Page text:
Why states are against CAMPA

Fiscal federalism cramped by compensatory afforestation arrangements

By Nitin Sethi
Published: Sunday 15 January 2006

-- Should the business of forestry be centralised under the Union government once again or should states manage their forests better? The formation of the Supreme Court (sc) mandated Compensatory Afforestation Management and Planning Authority (campa) has become a test case to settle this debate in government circles. The prime minister's office has asked the Union ministry of environment and forests (moef) to look at creating several state-level campa -like authorities instead of one mammoth overarching one at Delhi to help decentralise the work. But moef has decided to stick to its guns and create campa under its control in Delhi; it claims the court has clearly mandated this.

The apex court's directions to create campa had come in the wake of reports that incriminated states for tardy utilisation of funds they got as compensation for diversion of forestlands. Various agencies, states and interest groups petitioned the sc, asking it to annul or modify the Union government's notification to create campa. Only one petition -- filed by the state of Kerala -- questioned the constitutional validity of the notification. The court, as recommended by the five-member Centrally Empowered Committee (created by the court to advise it in one over-arching case on forestry issues) and the amicus curiae, Harish Salve, dismissed these pleas in September 2005 and reaffirmed campa's constitutional validity. As things stood after the order, the states would have to collect compensation for the forests diverted to non-forest use -- termed net present value of forests, (npv) -- and deposit it with campa. This centralised agency would then decide how and where to spend it to improve the 'environment'. The sc also constituted an expert group to decide how to determine npv.

As the expert committee began holding its first set of consultations, moef sent a note to the Union cabinet asking for clearance to create an additional post of joint secretary to head campa at Delhi. But the Union government was wary. It had got missives from states over the creation of campa.

The Madhya Pradesh government shot off an angry letter to moef, charging it with changing centre-state fiscal relations in the name of campa . It feared that this sc- mandated body might draw away state's money. This fear arose from the fact that the court, again advised by Salve and cec, has ordered that campa could take money from one state and spend it in another if it desired.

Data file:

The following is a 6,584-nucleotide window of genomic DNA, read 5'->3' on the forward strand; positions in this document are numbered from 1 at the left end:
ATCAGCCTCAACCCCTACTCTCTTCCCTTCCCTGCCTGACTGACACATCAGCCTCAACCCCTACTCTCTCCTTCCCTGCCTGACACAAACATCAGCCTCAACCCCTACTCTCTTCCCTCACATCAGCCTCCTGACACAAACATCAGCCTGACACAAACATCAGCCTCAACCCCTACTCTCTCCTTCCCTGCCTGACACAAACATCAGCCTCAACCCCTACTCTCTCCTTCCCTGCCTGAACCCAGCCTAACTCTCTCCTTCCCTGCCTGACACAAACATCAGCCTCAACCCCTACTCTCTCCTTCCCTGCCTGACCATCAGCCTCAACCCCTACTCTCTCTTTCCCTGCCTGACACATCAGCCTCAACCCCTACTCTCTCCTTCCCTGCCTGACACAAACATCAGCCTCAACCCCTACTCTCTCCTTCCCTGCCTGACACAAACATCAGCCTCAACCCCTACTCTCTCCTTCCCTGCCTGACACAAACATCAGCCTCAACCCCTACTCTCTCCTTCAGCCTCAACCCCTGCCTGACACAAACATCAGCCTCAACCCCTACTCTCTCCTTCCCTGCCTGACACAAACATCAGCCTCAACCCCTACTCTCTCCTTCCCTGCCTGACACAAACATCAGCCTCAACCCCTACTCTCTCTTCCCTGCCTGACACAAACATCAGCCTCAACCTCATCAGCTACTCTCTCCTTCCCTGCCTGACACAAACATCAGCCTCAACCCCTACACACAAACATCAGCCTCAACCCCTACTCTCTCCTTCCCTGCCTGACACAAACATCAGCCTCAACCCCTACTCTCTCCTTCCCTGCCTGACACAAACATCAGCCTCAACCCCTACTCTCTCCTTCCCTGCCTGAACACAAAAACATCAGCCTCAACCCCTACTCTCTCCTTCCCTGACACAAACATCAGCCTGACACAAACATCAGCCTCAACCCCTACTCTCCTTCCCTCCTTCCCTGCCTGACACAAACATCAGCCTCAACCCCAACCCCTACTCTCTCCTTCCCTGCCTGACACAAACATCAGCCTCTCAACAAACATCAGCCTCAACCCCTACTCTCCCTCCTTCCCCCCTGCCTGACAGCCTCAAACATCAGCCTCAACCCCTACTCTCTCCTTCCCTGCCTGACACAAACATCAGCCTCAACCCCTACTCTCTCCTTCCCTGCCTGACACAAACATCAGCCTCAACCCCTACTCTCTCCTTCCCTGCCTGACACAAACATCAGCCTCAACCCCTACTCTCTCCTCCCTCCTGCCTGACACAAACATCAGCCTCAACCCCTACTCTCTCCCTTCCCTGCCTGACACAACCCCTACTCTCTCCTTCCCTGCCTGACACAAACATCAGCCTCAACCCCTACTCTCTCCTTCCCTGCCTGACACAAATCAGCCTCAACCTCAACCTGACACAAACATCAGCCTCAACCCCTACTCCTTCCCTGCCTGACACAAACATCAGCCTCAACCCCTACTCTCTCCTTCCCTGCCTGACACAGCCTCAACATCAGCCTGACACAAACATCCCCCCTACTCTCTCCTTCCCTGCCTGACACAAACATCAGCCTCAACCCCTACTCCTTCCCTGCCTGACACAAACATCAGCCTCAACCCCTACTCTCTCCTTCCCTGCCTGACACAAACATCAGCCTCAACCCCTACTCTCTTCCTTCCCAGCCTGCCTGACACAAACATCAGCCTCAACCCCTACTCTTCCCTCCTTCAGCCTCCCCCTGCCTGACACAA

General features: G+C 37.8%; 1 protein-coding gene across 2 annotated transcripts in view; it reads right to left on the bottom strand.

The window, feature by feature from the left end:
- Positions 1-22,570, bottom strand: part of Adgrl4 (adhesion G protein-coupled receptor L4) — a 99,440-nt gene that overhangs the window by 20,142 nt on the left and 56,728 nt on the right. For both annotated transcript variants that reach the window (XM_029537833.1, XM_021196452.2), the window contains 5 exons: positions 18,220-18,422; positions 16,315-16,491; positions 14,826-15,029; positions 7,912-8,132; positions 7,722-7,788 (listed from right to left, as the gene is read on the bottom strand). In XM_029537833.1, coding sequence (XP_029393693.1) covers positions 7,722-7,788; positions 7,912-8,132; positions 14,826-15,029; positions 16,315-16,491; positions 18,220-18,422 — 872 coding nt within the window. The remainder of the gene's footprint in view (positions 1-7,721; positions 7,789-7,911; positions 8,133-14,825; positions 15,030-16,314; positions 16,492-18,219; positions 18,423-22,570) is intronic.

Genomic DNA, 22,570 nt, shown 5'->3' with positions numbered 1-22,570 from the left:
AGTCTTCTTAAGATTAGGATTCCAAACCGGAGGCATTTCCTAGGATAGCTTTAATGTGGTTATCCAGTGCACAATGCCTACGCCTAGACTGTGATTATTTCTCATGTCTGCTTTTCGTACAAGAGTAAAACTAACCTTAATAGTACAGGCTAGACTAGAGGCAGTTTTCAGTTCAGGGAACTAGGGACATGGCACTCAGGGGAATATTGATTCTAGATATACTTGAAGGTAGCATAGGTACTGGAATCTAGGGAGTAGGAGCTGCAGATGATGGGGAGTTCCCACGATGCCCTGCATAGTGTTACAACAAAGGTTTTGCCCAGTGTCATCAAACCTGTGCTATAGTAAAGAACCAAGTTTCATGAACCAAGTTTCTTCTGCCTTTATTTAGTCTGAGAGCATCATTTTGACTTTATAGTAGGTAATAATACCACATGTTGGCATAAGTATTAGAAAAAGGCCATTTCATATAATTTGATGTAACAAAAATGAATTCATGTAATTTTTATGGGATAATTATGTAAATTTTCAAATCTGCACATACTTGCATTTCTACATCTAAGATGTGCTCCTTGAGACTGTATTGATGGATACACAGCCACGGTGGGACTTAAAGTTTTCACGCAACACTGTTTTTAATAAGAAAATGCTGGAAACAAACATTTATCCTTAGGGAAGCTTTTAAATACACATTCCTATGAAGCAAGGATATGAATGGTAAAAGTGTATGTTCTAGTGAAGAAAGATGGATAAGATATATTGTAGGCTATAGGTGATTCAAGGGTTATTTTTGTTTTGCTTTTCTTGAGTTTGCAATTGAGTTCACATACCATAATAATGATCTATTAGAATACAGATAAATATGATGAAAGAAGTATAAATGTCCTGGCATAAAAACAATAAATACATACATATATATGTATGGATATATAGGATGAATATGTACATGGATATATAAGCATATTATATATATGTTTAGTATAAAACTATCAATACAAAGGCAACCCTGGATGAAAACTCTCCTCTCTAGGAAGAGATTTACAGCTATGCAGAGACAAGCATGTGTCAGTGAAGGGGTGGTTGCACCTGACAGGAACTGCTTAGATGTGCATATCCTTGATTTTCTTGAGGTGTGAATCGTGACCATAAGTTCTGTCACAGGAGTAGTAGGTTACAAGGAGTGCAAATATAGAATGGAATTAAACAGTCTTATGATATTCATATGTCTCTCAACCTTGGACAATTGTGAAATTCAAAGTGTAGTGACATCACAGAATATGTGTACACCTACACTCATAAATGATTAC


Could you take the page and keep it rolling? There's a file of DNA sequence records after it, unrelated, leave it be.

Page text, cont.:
All this has angered some states . "campa requires that the state collect money, send it to an authority outside the purview of the central government itself and then receive it back to expend it within the state. This militates against the idea of federal fiscal relations," says A Vaish, special secretary, forests, Madhya Pradesh. "This means that the states, already depleted of financial resources, may actually see a net outflow of money because of the campa notification." Some other states are equally angry. The forest secretary of one state notes on conditions of anonymity: "Last year the finance commission had actually devolved money to states that maintained forest cover over and above that suggested by the national forest policy of 1988. These states got Rs 1,000 crore for maintaining an asset (forests) at the cost of their people's development. This was a step towards a more federal management of forest resources. But campa is likely to reverse the trend. It might actually end up penalising the states for conserving forests -- taking money due to us and spending it elsewhere."

A huge bureaucracy
A new secretariat-like set-up shall be created for campa and monitor its work across the country. But A K Patnaik, West Bengal's forest secretary says, "This could create another bureaucratic apparatus. We already have cases of forest clearance pending with the centre."

The unwieldy bureaucracy is also among the points raised by the Madhya Pradesh government ' s letter. It questions the rationality of states having to part with their money to a central authority and also pay for it -- all this when governments are being asked to downsize. It also questions several other cumbersome campa procedures. For example, it questions the logic of first taking money from a state and then sending part of it back to the state.